Posted August 11th, 2016. This is a post by our friend Justin Rondeau, Director of Optimization at DigitalMarketer, part of an ongoing partnership between Crayon and DigitalMarketer analyzing the latest marketing redesigns, trends and best practices.
Coming up with new and innovative page designs that meet your design wants, customer’s expectations, and boost conversions is tough. It’s even more difficult to make heads or tails of the changes made on pages you visit everyday.
I wanted to try to make this process a little easier with a weekly column that breaks down design changes from popular sites. It’s easy to see when something changes, but it’s more difficult to understand why and how it will improve (or potentially hurt) the brand.
Each week I’ll be digging into some of the redesigns published in Crayon’s Blink newsletter. I’ll break down each redesign into x categories and give detailed analysis surrounding the new design. Finally I’ll rank how the new design holds up. Here’s how I’ll break them down each new design:
Clarity – If your visitor doesn’t know what the page is about and what’s in it for them in the first few seconds you’re sunk. The goal here it to make sure you can properly articulate your offer, make it attractive, and ensure they know how to take the next step.
Readability – This is a huge factor that is often overlooked on ‘non-blog’ pages. All too often companies go a little crazy with typefaces, characters per line, page breaks, bolding, colors, etc…
You need to stay consistent and make content easy to consume. If your text can’t be read, then your message will get lost.
Appearance – A professional site design will build trust with new visitors. Authentic imagery, coloration, and a solid visual hierarchy are all crucial factors for your site. You need some sections to stand out more than other and capitalize where it counts. A site that does this well can subtly accent the most important content while giving the visitor a sense of autonomy.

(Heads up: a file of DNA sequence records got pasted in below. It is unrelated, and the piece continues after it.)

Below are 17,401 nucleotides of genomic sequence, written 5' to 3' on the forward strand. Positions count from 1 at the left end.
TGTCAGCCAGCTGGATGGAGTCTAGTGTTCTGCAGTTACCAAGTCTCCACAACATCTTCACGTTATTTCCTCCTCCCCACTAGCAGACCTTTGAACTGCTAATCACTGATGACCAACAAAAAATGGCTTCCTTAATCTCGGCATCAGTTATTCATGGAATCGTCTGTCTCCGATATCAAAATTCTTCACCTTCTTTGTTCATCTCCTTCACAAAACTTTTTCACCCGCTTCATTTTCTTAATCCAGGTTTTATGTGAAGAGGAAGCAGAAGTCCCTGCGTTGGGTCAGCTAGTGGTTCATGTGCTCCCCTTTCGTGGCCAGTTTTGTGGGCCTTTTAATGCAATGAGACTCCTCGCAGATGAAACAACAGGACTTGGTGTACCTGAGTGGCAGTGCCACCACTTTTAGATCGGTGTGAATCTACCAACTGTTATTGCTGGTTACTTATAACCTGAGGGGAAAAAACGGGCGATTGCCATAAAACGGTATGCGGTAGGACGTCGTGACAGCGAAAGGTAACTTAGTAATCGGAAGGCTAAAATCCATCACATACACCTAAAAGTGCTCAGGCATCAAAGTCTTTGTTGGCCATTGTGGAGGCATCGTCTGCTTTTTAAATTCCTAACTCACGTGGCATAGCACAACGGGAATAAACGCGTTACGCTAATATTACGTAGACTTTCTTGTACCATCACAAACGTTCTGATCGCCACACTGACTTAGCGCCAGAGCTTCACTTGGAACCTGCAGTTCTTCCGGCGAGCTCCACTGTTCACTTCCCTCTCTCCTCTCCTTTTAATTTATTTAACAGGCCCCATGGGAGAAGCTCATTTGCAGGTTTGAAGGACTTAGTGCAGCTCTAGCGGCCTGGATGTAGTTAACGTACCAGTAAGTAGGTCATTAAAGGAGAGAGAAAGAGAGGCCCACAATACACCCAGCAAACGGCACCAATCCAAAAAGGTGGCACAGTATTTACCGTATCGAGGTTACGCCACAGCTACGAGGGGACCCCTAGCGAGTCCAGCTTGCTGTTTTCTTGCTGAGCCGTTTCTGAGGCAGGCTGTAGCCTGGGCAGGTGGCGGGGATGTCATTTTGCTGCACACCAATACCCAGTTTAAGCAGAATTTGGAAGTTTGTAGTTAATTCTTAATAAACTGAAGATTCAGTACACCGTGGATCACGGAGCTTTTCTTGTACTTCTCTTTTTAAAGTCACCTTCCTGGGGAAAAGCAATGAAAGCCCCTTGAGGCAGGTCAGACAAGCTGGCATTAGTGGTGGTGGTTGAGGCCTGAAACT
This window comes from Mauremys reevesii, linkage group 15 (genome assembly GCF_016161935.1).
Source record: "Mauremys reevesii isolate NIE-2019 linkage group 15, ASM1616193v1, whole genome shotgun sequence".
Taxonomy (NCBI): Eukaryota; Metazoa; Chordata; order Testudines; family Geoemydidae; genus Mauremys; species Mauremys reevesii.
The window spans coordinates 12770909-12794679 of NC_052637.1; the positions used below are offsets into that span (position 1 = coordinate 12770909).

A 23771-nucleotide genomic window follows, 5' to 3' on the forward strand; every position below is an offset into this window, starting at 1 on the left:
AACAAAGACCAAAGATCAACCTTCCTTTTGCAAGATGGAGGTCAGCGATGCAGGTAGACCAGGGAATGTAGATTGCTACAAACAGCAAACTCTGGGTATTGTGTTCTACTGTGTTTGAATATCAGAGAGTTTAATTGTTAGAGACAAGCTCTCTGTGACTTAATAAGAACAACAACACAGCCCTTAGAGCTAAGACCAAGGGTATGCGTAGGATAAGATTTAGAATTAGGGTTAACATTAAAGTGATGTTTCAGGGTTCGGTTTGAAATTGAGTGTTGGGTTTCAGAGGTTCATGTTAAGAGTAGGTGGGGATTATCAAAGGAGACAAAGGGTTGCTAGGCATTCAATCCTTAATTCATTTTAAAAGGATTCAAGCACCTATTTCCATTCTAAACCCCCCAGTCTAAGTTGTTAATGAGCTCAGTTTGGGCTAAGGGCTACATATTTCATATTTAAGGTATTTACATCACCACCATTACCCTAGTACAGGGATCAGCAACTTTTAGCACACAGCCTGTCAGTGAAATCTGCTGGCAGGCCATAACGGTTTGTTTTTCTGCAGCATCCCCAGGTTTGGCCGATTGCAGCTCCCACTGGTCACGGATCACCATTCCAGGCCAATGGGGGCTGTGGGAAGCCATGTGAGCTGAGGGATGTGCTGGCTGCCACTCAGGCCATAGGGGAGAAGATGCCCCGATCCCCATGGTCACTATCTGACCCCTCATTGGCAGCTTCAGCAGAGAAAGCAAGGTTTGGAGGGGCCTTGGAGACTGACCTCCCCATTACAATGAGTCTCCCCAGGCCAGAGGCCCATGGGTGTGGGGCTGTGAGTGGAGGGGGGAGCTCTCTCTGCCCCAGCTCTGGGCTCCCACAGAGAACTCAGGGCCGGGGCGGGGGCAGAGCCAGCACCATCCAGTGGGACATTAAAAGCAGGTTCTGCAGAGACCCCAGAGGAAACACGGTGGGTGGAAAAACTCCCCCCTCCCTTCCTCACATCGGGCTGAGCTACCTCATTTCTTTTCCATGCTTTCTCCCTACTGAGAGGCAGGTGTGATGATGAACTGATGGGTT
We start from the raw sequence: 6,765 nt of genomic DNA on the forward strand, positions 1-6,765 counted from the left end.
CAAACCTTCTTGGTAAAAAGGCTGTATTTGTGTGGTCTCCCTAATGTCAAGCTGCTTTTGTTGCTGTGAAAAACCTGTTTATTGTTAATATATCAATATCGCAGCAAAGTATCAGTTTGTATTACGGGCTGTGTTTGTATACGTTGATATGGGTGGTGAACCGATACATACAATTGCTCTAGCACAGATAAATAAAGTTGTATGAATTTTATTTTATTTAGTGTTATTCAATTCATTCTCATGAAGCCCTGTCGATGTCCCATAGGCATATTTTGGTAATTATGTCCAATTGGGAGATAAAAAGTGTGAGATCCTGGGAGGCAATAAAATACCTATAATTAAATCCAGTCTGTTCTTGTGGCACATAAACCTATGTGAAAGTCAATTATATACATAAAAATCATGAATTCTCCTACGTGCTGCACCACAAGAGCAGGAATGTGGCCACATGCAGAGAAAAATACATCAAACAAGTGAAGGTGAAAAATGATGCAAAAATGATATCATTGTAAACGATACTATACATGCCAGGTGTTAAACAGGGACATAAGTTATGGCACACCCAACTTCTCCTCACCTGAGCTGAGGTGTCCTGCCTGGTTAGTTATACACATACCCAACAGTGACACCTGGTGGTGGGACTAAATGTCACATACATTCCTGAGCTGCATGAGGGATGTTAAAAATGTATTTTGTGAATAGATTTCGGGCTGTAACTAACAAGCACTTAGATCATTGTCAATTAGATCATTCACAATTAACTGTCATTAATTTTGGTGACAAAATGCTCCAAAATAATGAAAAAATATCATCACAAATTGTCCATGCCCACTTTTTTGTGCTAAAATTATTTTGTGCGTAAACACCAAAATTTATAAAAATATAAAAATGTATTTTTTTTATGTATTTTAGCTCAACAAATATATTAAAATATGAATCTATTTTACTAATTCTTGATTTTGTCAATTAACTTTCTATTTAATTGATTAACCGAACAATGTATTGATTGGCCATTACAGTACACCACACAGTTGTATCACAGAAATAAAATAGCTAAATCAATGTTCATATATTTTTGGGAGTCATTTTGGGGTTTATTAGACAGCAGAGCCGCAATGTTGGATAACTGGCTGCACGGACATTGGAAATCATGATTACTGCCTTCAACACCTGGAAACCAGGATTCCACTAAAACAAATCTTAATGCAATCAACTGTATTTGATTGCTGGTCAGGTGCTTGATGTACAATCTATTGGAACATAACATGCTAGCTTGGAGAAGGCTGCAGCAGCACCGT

On-site experience – You need to articulate the purpose, have solid usability for visitors of all skill levels and devices, and fast load times. If anyone of these things are missing, your user will have a hard time navigating through your site and won’t convert.
Navigation – If we’re looking at a landing page you want minimal navigation, but for all other pages it needs to be intuitive.
I’ll break down each variation and share which one has the edge in each category. When it’s all tallied up, we’ll see if the page is going in the right direction or if it still needs some work.
All right let’s get started! Remember, the older version is on the right and the latest version is on the left.
Basho Home Page (Enterprise Software Company)
The updated content above the fold definitely provides a little more clarity about their product offering. However, it will lose some points when it comes to readability and on-site experience.
Your content above the fold, especially your content, needs to answer two very important questions:
• What is it?
• What’s in it for me?
The left hand version definitely articulates this better than the right hand version.
Generally we have to consider more than the above the fold content, but since the bulk of the content is identical, we really only have a few things to differentiate between.
The updated variation (on the left) wins for clarity.
Despite the above the fold content being more cluttered, it is much easier to parse through the content. Having your headline be located on the right side of the page and center justified is just a little awkward.
The new variation does a better job of using consistent font sizes and colors, whereas the older variation goes a little wild with font sizes and that red font hue.
The updated variation wins for readability
Not much of the page changes appearance wise, and quite frankly they both suffer above the fold. Both variants share similar sections, but they just shuffle them to different locations on the page.